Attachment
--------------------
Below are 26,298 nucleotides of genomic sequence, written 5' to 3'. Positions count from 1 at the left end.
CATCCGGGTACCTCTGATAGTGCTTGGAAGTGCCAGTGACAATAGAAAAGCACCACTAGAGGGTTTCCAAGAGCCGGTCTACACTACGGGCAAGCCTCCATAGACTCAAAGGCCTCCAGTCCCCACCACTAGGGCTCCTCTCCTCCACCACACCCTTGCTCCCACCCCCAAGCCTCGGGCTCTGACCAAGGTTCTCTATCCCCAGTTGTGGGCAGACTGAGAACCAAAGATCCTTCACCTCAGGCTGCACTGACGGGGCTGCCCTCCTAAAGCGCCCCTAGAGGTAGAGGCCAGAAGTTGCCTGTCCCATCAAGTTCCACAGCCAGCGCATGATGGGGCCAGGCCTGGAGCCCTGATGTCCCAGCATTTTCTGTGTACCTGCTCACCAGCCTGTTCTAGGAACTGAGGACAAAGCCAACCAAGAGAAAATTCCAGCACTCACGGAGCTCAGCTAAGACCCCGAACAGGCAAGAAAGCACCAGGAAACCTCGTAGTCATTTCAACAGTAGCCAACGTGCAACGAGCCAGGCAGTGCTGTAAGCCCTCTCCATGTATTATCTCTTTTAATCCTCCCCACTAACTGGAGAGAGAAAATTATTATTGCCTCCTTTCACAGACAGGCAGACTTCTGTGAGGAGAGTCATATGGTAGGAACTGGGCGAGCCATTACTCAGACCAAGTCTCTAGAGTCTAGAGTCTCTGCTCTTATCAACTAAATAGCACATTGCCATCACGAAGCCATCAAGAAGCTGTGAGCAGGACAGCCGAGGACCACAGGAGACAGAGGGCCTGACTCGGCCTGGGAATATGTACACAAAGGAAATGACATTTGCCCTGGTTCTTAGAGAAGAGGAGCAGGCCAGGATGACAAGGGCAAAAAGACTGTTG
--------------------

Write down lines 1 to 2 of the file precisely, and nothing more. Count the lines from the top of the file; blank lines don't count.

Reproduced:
Below are 26,298 nucleotides of genomic sequence, written 5' to 3'. Positions count from 1 at the left end.
CATCCGGGTACCTCTGATAGTGCTTGGAAGTGCCAGTGACAATAGAAAAGCACCACTAGAGGGTTTCCAAGAGCCGGTCTACACTACGGGCAAGCCTCCATAGACTCAAAGGCCTCCAGTCCCCACCACTAGGGCTCCTCTCCTCCACCACACCCTTGCTCCCACCCCCAAGCCTCGGGCTCTGACCAAGGTTCTCTATCCCCAGTTGTGGGCAGACTGAGAACCAAAGATCCTTCACCTCAGGCTGCACTGACGGGGCTGCCCTCCTAAAGCGCCCCTAGAGGTAGAGGCCAGAAGTTGCCTGTCCCATCAAGTTCCACAGCCAGCGCATGATGGGGCCAGGCCTGGAGCCCTGATGTCCCAGCATTTTCTGTGTACCTGCTCACCAGCCTGTTCTAGGAACTGAGGACAAAGCCAACCAAGAGAAAATTCCAGCACTCACGGAGCTCAGCTAAGACCCCGAACAGGCAAGAAAGCACCAGGAAACCTCGTAGTCATTTCAACAGTAGCCAACGTGCAACGAGCCAGGCAGTGCTGTAAGCCCTCTCCATGTATTATCTCTTTTAATCCTCCCCACTAACTGGAGAGAGAAAATTATTATTGCCTCCTTTCACAGACAGGCAGACTTCTGTGAGGAGAGTCATATGGTAGGAACTGGGCGAGCCATTACTCAGACCAAGTCTCTAGAGTCTAGAGTCTCTGCTCTTATCAACTAAATAGCACATTGCCATCACGAAGCCATCAAGAAGCTGTGAGCAGGACAGCCGAGGACCACAGGAGACAGAGGGCCTGACTCGGCCTGGGAATATGTACACAAAGGAAATGACATTTGCCCTGGTTCTTAGAGAAGAGGAGCAGGCCAGGATGACAAGGGCAAAAAGACTGTTG